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Lack of preseason poses a challenge for Giants coaches, players

Jason Garrett, then the Cowboys coach, greets Daniel

Jason Garrett, then the Cowboys coach, greets Daniel Jones after Dallas beat the Giants this season. The two will spend a lot more time together next season. Credit: Getty Images/Elsa

If the original version of the NFL’s 2020 schedule was still in play, the Giants would be a few days away from their first preseason game. They were supposed to face the Jets at MetLife Stadium this Thursday night, giving the rookies their first taste of professional football, letting the young veterans trot out their new offense and defense, and allowing every player sick and tired of the grinds of training camp to finally hit someone in a jersey of another color.

Alas.

The preseason games were scrubbed from the calendar because of COVID-19 restrictions and to make way for the new training camp structure that each team in the league is following. It allows for an acclimation period, which we are in now, followed by some on-field work that will take place this week, and then actual practices that can begin Aug. 17.

Most won’t miss watching those exhibition tilts with their watered-down strategies and bottom-of-the-roster talent pools. And there are plenty of Giants players who probably wouldn’t have even suited up for those contests if they were played this summer. Saquon Barkley has had a fine career and he has appeared in just one preseason game in his life. But while they are mainly just throat clearing before the regular season, preseason games did serve a purpose for players and coaches alike, and now teams have to find ways to replicate those benefits as best they can.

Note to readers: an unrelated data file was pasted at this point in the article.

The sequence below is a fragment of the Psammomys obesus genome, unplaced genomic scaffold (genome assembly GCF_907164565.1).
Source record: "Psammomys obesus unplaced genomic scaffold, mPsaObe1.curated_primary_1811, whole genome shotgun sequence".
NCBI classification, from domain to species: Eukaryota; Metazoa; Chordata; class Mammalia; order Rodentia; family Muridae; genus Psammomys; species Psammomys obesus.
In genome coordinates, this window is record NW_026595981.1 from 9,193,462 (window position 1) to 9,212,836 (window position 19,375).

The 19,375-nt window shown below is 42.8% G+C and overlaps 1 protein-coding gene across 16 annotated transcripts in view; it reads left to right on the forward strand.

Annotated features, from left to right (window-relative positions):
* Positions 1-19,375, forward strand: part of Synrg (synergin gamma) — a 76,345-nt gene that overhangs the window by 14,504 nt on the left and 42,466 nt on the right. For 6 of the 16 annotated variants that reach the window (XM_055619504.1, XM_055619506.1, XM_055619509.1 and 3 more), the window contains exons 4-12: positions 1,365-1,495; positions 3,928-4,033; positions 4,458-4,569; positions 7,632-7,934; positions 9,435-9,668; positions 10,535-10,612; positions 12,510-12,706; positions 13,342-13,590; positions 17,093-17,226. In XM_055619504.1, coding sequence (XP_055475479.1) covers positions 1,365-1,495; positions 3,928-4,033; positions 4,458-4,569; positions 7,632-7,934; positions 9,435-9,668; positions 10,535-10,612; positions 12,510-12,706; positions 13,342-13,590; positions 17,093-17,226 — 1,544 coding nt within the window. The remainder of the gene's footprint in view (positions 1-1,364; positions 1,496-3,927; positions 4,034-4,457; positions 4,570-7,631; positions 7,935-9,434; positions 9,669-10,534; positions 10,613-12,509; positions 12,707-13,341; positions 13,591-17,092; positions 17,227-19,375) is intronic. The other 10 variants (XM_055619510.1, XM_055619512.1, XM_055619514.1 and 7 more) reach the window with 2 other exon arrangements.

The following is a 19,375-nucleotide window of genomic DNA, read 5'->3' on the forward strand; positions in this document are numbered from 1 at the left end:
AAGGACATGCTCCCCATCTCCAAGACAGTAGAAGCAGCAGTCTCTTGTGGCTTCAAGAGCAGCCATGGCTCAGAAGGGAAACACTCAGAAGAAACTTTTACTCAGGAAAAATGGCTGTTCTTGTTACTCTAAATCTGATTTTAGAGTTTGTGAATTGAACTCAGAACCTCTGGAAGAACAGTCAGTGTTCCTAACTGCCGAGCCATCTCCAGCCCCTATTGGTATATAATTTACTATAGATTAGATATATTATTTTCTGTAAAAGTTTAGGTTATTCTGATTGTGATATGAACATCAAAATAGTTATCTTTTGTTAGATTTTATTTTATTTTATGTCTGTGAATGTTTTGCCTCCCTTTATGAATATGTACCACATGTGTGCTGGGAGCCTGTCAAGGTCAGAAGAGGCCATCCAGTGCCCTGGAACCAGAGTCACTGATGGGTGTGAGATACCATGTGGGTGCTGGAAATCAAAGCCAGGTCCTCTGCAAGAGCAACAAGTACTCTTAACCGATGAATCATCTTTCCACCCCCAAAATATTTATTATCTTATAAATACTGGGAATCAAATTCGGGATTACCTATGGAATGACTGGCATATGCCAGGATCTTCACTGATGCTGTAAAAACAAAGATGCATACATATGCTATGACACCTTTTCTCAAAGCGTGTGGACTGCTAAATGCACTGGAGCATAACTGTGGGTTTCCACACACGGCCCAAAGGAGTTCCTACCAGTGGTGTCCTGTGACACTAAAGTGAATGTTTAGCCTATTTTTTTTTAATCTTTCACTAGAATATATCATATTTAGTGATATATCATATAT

“I think it will be a little bit of a change and a challenge,” defensive lineman Leonard Williams said this week regarding the new format. “I think the team is doing a great job of creating that competitive environment to see everybody’s best. We’re making do with what we have. The coronavirus is affecting everybody in the world and we’re not excluded from that. We are doing the best we can.”

Rookies and those on the roster bubble likely will lose the most without preseason games to show their abilities in a live situation. But it also could be a hurdle for, say, a second-year quarterback learning a new offensive system. Someone like Daniel Jones. The first time he gets to run a play from new coordinator Jason Garrett’s playbook against an opponent will be on Sept. 14 when the Giants open up against the Steelers.

Jones wasn’t feeling too sorry for himself over the missed opportunities of August.

“All we can do is prepare as well as we can in the time we have,” Jones said. “I think it’s on me to learn the system as quick as I can and as effectively as I can. Use the time we have, use the practices we have to do that, and come in prepared and ready to go.”

While this is a new wrinkle for the NFL, which has had preseason games regularly scheduled since the 1960s, there are more than a few Giants coaches for whom the revised training camp pace is familiar.